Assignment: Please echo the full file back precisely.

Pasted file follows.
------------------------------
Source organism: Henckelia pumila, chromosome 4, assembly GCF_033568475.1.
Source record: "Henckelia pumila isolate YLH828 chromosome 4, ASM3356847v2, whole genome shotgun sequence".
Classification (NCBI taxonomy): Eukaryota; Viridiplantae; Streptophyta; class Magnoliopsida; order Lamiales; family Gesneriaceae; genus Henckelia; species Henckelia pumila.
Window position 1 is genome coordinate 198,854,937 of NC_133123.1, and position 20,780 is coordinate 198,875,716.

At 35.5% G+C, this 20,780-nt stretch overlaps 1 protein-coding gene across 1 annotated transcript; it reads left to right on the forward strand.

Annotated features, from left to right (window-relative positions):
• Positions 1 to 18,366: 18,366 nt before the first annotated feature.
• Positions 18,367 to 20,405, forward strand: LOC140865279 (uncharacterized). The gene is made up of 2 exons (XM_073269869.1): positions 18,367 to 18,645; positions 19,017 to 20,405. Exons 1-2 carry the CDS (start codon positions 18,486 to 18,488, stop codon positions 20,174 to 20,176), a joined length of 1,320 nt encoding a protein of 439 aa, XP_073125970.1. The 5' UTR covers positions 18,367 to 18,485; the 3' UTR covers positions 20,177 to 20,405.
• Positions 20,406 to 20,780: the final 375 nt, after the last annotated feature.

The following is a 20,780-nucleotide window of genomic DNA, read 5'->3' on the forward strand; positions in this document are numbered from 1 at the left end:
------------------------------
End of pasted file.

Source organism: Henckelia pumila, chromosome 4, assembly GCF_033568475.1.
Source record: "Henckelia pumila isolate YLH828 chromosome 4, ASM3356847v2, whole genome shotgun sequence".
Classification (NCBI taxonomy): Eukaryota; Viridiplantae; Streptophyta; class Magnoliopsida; order Lamiales; family Gesneriaceae; genus Henckelia; species Henckelia pumila.
Window position 1 is genome coordinate 198,854,937 of NC_133123.1, and position 20,780 is coordinate 198,875,716.

At 35.5% G+C, this 20,780-nt stretch overlaps 1 protein-coding gene across 1 annotated transcript; it reads left to right on the forward strand.

Annotated features, from left to right (window-relative positions):
• Positions 1 to 18,366: 18,366 nt before the first annotated feature.
• Positions 18,367 to 20,405, forward strand: LOC140865279 (uncharacterized). The gene is made up of 2 exons (XM_073269869.1): positions 18,367 to 18,645; positions 19,017 to 20,405. Exons 1-2 carry the CDS (start codon positions 18,486 to 18,488, stop codon positions 20,174 to 20,176), a joined length of 1,320 nt encoding a protein of 439 aa, XP_073125970.1. The 5' UTR covers positions 18,367 to 18,485; the 3' UTR covers positions 20,177 to 20,405.
• Positions 20,406 to 20,780: the final 375 nt, after the last annotated feature.

The following is a 20,780-nucleotide window of genomic DNA, read 5'->3' on the forward strand; positions in this document are numbered from 1 at the left end: